When the Sun has separated from the star by somewhere between 8-20 degrees of zodiacal longitude the star begins to emerge, briefly, immediately before sunrise - its first brief appearance being known as its heliacal rising. 
The heliacal rise occurs after a period of invisibility that corresponds with the heliacal setting of the star. A heliacal setting occurs when the star enters into conjunction with the Sun:
The increasing proximity of the Sun towards the star each day eventually leads to a period of invisibility, during which it is masked by the Sun's light. Its setting is the moment when it is visible for the last time immediately after sunset. 
This period of invisibility was considered to be a span of time in which the star is said to have travelled through the underworld before being born anew.
In mythopoetic observation, when a star appears briefly in the predawn sky after it’s chthonic journey into the underworld it creates a bridge between the heavens and earth. The star is briefly among us, walking upon the earth at the horizon before making their ascent back into the heavens. Crafting talismans in ritual during this significant time, in which the celestial spirit touches the earth, draws upon an ancient form of magic that predates the Medieval tradition. In fact, one of the earliest recorded rituals for the heliacal rise of Antares can be found in the compendium of cuneiform tablets; the MUL.APIN which is dated somewhere between 2400BC and 1000BC:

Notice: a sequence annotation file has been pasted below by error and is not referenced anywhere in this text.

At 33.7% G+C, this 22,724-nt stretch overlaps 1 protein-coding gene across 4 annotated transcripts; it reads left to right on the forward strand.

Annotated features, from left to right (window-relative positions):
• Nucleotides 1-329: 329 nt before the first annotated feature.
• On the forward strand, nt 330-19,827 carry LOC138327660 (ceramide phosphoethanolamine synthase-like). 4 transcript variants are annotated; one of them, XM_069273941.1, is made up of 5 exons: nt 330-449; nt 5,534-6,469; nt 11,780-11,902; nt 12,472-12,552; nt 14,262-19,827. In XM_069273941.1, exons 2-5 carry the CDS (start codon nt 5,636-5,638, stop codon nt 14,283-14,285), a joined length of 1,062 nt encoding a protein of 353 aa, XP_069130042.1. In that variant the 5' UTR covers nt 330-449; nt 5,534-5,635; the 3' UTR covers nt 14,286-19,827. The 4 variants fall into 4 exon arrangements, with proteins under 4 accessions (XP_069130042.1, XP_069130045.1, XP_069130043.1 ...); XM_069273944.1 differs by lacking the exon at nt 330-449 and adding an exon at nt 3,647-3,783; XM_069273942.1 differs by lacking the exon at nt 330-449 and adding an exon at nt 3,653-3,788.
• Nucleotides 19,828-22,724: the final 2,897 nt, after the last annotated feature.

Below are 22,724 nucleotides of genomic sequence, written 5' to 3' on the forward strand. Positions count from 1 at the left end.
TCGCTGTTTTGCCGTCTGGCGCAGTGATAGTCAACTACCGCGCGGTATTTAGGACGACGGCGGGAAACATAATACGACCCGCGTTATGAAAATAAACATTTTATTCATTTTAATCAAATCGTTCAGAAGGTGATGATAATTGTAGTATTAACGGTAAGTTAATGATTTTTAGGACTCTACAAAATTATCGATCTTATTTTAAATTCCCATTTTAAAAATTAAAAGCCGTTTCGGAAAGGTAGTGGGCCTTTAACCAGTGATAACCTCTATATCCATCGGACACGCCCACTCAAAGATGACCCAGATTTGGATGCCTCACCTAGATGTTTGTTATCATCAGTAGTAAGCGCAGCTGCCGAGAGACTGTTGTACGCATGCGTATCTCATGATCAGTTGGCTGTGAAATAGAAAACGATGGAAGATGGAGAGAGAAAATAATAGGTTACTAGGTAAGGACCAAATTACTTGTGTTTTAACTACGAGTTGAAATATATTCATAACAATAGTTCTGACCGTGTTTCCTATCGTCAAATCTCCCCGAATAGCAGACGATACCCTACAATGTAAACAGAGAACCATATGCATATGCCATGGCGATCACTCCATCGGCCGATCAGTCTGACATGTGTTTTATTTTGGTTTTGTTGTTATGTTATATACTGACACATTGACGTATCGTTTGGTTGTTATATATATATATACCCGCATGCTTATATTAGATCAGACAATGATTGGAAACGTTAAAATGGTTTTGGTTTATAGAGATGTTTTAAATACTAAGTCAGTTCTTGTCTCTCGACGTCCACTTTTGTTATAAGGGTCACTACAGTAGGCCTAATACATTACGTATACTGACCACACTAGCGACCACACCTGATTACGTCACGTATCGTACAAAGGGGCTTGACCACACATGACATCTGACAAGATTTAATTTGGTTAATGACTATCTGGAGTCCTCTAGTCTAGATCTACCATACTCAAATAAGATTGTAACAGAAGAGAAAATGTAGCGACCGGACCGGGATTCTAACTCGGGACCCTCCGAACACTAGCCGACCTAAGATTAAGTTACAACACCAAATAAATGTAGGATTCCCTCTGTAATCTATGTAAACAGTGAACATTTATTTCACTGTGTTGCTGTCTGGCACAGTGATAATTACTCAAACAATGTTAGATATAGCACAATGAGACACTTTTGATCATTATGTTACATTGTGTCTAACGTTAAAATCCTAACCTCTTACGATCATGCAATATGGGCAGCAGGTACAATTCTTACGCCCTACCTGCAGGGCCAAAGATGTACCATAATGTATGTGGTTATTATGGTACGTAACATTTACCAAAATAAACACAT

On the day the Lisi star becomes visible, a man should wake up at night all that is around his house… and he must not sleep; he should pray to the Lisi-god, then he and all that is around his house will experience success. 
If you would like to learn more about utilising the heliacal rise of a star as an election for talismanic magic and comparison to the Medieval and Renaissance tradition you can read the piece Amaya Rourke wrote for my Vega Talisman offering here (scroll to mid-page).
Antares Mythologies and Talismanic Properties
Both the Bodleian MS and Agrippa indicate that an Antares talisman is beneficial for improved memory, intelligence, health and vigour as well as spiritual protection, but to further learn the character of Antares as well as understand how she can assist us in our lives we need to look to ancient mythologies in conjunction with astrological texts.